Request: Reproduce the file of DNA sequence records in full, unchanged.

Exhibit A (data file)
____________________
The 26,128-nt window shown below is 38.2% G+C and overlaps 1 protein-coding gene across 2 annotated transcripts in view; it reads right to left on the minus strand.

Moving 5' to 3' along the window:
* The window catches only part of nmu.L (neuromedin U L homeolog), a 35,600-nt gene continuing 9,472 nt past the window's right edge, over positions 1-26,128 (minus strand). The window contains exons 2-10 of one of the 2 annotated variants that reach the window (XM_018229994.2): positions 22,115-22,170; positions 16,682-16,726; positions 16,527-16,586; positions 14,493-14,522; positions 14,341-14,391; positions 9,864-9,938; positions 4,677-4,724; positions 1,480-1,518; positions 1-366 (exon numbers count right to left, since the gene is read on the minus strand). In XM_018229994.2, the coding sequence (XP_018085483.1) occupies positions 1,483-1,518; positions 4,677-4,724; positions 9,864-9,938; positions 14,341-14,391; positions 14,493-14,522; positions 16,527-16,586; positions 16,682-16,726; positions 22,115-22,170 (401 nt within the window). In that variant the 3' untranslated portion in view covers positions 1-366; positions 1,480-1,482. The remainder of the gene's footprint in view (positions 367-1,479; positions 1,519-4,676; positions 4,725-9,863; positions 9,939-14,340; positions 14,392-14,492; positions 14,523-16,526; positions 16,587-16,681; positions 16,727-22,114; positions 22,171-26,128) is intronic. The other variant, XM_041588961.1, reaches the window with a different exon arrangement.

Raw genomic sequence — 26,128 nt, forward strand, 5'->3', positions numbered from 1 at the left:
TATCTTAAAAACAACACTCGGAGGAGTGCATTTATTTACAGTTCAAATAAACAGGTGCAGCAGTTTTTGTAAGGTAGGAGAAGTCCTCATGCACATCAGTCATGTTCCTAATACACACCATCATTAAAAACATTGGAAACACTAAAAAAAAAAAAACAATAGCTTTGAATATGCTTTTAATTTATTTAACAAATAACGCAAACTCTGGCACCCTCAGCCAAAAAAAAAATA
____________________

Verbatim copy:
The 26,128-nt window shown below is 38.2% G+C and overlaps 1 protein-coding gene across 2 annotated transcripts in view; it reads right to left on the minus strand.

Moving 5' to 3' along the window:
* The window catches only part of nmu.L (neuromedin U L homeolog), a 35,600-nt gene continuing 9,472 nt past the window's right edge, over positions 1-26,128 (minus strand). The window contains exons 2-10 of one of the 2 annotated variants that reach the window (XM_018229994.2): positions 22,115-22,170; positions 16,682-16,726; positions 16,527-16,586; positions 14,493-14,522; positions 14,341-14,391; positions 9,864-9,938; positions 4,677-4,724; positions 1,480-1,518; positions 1-366 (exon numbers count right to left, since the gene is read on the minus strand). In XM_018229994.2, the coding sequence (XP_018085483.1) occupies positions 1,483-1,518; positions 4,677-4,724; positions 9,864-9,938; positions 14,341-14,391; positions 14,493-14,522; positions 16,527-16,586; positions 16,682-16,726; positions 22,115-22,170 (401 nt within the window). In that variant the 3' untranslated portion in view covers positions 1-366; positions 1,480-1,482. The remainder of the gene's footprint in view (positions 367-1,479; positions 1,519-4,676; positions 4,725-9,863; positions 9,939-14,340; positions 14,392-14,492; positions 14,523-16,526; positions 16,587-16,681; positions 16,727-22,114; positions 22,171-26,128) is intronic. The other variant, XM_041588961.1, reaches the window with a different exon arrangement.

Raw genomic sequence — 26,128 nt, forward strand, 5'->3', positions numbered from 1 at the left:
TATCTTAAAAACAACACTCGGAGGAGTGCATTTATTTACAGTTCAAATAAACAGGTGCAGCAGTTTTTGTAAGGTAGGAGAAGTCCTCATGCACATCAGTCATGTTCCTAATACACACCATCATTAAAAACATTGGAAACACTAAAAAAAAAAAAACAATAGCTTTGAATATGCTTTTAATTTATTTAACAAATAACGCAAACTCTGGCACCCTCAGCCAAAAAAAAAATA